Archive for the ‘jump page’ Category

Friday, September 16th, 2011

Exhibit: Eugene Zimmerman Jump Page

The Zim Book on Cartooning

Eugene Zim ZimmermanEugene Zim ZimmermanEugene “Zim” Zimmerman was born in 1862 in Switzerland, and his family emigrated to the United States when he was seven. As a poor immigrant, Zim witnessed the “melting pot” of American culture first hand. His depictions of ethnic minorities were pointed, but honest and well observed. Although he is pretty much forgotten today, he was very well known in his time, and his humor captured the essence of turn-of-the-century America.

Zim was the founder of the so-called “Grotesque” school of caricature, and was one of the first caricaturist to incorporate exaggerated cartooniness not only in the faces of his subjects, but in the bodies as well. Zim worked for Puck and Judge, the two top humor magazines of their day.

Zim Book

Zim was a prolific artist, with more than 40,000 illustrations published in his lifetime. He retired from Judge in 1897 and founded the American Association of Cartoonists and Caricaturists. He was also a writer and teacher. His columns ran in Cartoons magazine during the early years of the century, as did ads for his landmark correspondence course in cartooning.

For more biographical information on Zim, see the Animation Resources biographical entry… Eugene "Zim" Zimmerman




ZIM: ONLINE EXHIBIT



Zim Cartoon Course

Zim BookZim Book

For the first time in nearly a century, Eugene "Zim" Zimmerman’s legendary 1914 cartooning course is available again in a deluxe two-volume edition published by the ASIFA-Hollywood Animation Archive. Lavishly illustrated with nearly 1,000 B&W illustrations and 22 hand-tipped color plates, this landmark course deserves a place on every cartoonist’s bookshelf.

Zim BookZim BookEdited by Stephen Worth and with a foreword by Ralph Bakshi, these books cover a broad range of subjects, from practical advice for aspiring artists to philosophical musings on what it means to be a cartoonist. Zim’s infectious sense of humor and vividly observed caricatures leap off the page. This drawing course may just be the keystone document of American cartooning.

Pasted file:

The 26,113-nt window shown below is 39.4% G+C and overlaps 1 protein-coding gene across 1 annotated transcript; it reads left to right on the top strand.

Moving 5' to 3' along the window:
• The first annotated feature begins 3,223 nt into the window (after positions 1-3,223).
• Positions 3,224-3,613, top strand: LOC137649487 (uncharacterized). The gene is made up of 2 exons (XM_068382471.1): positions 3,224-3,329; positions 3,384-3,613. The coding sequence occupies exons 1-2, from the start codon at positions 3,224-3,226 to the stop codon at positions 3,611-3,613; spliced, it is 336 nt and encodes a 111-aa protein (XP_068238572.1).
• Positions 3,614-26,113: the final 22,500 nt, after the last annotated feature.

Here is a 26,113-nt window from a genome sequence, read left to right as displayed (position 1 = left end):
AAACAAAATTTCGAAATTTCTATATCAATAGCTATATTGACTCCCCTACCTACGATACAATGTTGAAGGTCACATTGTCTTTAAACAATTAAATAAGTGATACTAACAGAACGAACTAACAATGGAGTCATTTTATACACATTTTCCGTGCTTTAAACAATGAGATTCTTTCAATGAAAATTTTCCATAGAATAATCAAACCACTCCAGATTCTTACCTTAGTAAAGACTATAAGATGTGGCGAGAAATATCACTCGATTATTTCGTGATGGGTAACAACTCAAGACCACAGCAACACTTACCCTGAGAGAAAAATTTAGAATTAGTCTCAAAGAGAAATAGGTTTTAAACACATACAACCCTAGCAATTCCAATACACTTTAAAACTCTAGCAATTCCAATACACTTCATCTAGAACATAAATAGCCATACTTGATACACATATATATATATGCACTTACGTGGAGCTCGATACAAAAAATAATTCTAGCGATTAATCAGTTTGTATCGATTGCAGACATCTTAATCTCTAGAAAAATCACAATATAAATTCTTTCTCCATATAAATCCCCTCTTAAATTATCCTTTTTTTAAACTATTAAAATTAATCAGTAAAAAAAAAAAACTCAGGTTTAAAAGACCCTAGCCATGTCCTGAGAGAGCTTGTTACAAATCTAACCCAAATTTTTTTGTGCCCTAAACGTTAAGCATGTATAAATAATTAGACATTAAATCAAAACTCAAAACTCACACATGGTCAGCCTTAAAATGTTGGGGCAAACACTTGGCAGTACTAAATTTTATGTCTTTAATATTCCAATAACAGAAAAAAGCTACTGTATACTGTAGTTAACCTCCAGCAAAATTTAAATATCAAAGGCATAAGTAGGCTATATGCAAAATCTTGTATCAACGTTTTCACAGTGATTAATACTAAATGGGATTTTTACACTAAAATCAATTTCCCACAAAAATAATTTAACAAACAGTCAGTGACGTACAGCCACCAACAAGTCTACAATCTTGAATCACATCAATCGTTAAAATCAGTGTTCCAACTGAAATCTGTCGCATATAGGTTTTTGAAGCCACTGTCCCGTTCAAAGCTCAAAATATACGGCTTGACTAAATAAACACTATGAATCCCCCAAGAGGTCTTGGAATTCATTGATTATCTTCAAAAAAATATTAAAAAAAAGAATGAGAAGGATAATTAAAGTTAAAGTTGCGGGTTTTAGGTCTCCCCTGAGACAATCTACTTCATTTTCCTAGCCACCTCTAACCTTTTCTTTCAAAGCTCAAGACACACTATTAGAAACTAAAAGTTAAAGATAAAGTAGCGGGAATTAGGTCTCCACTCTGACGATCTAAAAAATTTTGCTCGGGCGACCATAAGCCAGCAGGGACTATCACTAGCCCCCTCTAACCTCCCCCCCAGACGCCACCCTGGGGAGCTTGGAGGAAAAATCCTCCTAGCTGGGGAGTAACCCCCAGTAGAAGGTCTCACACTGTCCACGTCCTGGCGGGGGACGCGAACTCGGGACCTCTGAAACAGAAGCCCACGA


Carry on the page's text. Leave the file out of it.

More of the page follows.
REVIEWS

Eddie Fitzgerald: Uncle Eddie’s Theory Corner

SOLD OUT

The Zim Course is currently sold out. If you would like to be notified if they become available again, email sworth@animationresources.org




Imagekind Zim GalleryImagekind Zim GalleryVISIT OUR GALLERY OF FINE ART PRINTS

Imagekind Zim GalleryImagekind Zim GalleryAnimation Resources in association with Imagekind is proud to present a collection of fine art prints representing some of Eugene Zimmerman’s best work. Produced on demand from high resolution archival scans, these prints are of sufficient quality to be printed all the way up to poster size without any image degradation. Visit the Zim Gallery at Imagekind to see all the available images.

Magazine CartoonsMagazine Cartoons

This posting is part of the online Encyclopedia of Cartooning under the subject heading, Magazine Cartoons.

Friday, September 16th, 2011

Exhibit: Adventures In Music Jump Page

Adventures in Music

Dave Brubeck

When I was a kid, I always loved the “Wonderful World of Disney” show. It seemed that every show had the word “adventure” in the title. At Disneyland, Walt built a whole land around the concept of “adventure”. Today, I hope to be able to pass along to you a little of my excitement about early to mid 20th century music. I want it to be just as much fun as shooting hippos on the jungle cruise, so let’s all call it an Adventure!

Music has been a part of cartoons since before the dawn of sound. In 1925 Max Fleischer’s Bouncing Ball cartoons were the first to be animated to a musical beat. The action was syncronized so theater organists and audiences could play and sing along with the characters on the screen. The merging of animation and music was a smash hit, and soon all cartoons were timed to music.